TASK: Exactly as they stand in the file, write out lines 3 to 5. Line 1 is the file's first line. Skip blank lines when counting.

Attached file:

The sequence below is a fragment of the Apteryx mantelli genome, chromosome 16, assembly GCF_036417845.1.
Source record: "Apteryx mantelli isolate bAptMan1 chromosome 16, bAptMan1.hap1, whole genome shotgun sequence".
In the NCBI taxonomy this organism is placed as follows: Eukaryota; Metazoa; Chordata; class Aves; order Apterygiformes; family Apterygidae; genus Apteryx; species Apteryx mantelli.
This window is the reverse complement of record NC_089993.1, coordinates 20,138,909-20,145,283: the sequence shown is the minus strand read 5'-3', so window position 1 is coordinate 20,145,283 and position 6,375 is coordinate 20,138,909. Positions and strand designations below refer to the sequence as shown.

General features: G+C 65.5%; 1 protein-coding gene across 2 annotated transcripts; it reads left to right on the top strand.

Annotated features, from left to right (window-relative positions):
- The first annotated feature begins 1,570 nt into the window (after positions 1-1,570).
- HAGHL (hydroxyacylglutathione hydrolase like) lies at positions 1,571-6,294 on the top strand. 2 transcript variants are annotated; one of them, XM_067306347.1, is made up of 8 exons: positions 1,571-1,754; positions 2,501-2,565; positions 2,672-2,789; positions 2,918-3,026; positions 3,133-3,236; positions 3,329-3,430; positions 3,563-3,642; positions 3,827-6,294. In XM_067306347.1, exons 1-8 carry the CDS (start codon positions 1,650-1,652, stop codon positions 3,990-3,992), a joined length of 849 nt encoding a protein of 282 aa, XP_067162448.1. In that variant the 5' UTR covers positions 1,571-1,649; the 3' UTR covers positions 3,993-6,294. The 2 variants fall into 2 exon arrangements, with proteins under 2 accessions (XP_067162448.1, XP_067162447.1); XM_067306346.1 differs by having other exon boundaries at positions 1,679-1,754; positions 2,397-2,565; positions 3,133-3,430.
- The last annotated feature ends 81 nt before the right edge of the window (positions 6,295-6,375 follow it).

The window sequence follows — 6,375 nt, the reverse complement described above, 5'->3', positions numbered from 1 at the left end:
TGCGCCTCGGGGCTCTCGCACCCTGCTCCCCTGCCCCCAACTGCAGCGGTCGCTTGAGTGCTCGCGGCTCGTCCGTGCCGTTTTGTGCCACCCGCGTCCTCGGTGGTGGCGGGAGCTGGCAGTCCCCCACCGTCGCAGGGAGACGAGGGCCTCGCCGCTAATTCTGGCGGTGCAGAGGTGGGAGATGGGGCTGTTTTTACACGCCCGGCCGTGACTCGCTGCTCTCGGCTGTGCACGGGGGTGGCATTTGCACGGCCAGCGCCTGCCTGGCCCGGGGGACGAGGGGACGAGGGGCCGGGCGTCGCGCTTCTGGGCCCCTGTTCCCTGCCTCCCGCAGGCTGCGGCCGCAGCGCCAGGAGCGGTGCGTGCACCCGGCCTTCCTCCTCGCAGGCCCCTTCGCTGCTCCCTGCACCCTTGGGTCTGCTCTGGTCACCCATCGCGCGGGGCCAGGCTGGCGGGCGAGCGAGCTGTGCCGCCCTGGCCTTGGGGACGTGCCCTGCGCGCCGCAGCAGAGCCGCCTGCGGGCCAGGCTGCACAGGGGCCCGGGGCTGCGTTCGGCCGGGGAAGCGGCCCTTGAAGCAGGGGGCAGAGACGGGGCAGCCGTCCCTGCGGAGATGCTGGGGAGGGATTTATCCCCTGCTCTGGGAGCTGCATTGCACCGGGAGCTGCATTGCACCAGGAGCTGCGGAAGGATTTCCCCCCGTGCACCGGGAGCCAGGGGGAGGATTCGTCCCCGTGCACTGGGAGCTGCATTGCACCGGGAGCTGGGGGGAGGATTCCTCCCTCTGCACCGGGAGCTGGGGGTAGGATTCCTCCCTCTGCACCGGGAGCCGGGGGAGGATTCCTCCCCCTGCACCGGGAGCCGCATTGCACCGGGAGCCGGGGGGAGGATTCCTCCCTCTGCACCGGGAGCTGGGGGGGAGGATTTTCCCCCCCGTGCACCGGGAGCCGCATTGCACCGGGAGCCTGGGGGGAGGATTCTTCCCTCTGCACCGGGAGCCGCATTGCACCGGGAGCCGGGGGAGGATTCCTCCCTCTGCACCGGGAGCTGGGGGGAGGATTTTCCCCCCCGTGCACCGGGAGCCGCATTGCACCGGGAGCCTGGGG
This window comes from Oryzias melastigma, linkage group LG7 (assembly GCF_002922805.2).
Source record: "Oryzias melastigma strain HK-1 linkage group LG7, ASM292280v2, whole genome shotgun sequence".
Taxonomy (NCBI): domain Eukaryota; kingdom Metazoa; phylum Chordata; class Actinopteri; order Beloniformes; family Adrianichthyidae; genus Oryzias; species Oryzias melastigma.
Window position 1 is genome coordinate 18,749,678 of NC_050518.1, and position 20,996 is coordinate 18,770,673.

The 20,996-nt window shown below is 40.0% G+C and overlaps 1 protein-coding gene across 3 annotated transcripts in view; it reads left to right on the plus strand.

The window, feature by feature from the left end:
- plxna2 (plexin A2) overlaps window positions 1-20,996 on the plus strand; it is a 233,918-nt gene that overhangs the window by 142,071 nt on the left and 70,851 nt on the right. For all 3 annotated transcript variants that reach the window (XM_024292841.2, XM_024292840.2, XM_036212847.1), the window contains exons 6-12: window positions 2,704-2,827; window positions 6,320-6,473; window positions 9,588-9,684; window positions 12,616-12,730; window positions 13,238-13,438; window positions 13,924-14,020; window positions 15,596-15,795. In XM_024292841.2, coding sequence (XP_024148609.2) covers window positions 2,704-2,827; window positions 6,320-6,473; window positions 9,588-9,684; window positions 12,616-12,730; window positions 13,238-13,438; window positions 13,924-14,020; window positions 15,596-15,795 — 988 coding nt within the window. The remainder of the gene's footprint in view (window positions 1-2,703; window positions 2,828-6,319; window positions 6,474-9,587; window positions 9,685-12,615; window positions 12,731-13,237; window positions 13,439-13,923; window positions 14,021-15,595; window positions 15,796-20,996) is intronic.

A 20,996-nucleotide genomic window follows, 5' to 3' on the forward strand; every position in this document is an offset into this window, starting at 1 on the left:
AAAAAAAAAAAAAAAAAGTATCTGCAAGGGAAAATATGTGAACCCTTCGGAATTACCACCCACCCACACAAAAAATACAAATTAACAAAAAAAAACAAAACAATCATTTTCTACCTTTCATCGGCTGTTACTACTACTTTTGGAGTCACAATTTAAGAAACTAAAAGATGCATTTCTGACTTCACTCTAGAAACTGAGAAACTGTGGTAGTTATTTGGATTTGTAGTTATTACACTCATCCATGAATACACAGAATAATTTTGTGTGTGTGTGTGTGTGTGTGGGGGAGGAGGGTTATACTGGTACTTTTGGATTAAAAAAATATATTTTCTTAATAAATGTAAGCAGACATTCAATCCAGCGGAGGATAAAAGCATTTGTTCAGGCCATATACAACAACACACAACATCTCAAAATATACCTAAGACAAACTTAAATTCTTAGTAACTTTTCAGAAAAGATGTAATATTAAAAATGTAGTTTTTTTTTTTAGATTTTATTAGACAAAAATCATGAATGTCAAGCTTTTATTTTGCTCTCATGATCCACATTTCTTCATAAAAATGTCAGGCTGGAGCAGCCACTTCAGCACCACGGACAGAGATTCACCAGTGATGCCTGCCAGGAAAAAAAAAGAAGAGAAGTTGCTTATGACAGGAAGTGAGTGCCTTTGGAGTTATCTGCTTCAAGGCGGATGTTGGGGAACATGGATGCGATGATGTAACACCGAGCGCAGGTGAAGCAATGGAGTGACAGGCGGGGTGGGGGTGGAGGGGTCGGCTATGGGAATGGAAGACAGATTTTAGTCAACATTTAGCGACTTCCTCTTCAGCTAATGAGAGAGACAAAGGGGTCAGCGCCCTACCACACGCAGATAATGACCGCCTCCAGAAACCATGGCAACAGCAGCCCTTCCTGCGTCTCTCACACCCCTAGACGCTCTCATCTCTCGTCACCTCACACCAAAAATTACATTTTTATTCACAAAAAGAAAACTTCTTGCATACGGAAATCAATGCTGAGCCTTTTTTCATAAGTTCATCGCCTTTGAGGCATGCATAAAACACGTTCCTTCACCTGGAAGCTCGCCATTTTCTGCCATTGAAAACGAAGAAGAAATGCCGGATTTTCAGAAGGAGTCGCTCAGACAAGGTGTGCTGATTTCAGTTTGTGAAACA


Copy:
In the NCBI taxonomy this organism is placed as follows: Eukaryota; Metazoa; Chordata; class Aves; order Apterygiformes; family Apterygidae; genus Apteryx; species Apteryx mantelli.
This window is the reverse complement of record NC_089993.1, coordinates 20,138,909-20,145,283: the sequence shown is the minus strand read 5'-3', so window position 1 is coordinate 20,145,283 and position 6,375 is coordinate 20,138,909. Positions and strand designations below refer to the sequence as shown.

General features: G+C 65.5%; 1 protein-coding gene across 2 annotated transcripts; it reads left to right on the top strand.